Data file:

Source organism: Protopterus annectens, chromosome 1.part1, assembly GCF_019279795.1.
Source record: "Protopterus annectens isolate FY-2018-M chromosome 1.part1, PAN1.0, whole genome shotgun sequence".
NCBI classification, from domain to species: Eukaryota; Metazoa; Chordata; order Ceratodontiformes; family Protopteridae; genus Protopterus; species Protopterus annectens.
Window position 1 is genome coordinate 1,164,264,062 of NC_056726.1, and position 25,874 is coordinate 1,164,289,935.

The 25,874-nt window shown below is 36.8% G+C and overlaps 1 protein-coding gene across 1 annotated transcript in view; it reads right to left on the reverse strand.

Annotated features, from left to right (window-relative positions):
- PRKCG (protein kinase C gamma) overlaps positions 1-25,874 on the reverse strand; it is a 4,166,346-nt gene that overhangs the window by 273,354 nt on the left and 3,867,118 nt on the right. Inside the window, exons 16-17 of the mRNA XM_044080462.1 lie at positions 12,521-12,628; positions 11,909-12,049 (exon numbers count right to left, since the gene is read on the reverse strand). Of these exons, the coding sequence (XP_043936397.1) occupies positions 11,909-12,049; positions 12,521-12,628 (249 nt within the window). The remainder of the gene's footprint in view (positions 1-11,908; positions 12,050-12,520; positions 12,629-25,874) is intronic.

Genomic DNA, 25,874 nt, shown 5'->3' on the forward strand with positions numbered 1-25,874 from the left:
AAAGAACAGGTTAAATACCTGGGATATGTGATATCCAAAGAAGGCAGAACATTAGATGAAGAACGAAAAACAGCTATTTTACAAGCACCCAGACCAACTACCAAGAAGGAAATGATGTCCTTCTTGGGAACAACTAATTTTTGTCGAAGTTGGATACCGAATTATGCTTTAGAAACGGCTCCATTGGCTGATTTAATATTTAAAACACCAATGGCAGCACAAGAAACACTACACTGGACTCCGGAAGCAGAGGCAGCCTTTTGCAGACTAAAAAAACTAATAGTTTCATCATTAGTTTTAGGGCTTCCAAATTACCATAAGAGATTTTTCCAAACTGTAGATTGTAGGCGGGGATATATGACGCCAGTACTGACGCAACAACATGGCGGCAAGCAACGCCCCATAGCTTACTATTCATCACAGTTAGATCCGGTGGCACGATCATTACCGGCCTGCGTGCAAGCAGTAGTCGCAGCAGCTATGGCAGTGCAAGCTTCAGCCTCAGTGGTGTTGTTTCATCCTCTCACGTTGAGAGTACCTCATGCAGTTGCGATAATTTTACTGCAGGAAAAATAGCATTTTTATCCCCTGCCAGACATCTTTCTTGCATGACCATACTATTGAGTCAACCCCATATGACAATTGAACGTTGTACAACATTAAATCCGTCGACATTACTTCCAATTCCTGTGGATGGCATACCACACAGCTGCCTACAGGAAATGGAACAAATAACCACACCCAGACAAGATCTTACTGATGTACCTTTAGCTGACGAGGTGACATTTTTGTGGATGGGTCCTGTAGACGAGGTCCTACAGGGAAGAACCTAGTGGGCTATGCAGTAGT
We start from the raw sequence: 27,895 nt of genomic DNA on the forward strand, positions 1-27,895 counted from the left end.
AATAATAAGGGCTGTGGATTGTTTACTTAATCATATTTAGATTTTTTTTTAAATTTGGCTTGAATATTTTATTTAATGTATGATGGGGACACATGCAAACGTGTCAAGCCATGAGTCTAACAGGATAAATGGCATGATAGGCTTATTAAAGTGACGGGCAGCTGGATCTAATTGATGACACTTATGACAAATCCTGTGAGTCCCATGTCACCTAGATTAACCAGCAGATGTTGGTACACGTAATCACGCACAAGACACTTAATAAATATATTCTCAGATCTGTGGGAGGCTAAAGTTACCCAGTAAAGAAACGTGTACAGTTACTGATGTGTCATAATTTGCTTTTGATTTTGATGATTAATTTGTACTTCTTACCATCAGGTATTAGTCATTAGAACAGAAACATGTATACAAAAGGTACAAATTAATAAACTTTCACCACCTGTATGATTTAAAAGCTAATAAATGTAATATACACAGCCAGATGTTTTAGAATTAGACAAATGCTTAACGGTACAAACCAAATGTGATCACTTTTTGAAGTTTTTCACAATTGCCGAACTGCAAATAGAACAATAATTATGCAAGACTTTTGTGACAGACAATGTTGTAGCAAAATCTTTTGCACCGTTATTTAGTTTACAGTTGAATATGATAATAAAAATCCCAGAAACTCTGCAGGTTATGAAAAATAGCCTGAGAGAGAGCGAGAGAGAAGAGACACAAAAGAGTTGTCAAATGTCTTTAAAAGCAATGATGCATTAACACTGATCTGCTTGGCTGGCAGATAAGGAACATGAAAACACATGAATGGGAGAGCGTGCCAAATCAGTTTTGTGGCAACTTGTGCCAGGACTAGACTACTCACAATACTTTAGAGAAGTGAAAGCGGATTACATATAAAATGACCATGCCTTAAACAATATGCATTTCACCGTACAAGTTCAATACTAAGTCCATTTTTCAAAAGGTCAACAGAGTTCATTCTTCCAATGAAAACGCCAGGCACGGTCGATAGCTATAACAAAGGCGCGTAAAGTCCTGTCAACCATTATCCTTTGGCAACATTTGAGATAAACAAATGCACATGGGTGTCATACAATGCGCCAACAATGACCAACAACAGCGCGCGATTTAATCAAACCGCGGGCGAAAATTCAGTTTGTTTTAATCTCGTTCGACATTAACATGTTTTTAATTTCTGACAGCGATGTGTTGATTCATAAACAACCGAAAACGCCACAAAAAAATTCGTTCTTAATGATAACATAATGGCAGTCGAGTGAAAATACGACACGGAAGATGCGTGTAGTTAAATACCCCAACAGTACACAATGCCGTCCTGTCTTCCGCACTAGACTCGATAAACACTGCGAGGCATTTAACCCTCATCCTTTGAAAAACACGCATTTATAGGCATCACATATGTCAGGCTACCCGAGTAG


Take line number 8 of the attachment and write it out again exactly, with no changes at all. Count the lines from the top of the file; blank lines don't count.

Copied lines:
Genomic DNA, 25,874 nt, shown 5'->3' on the forward strand with positions numbered 1-25,874 from the left: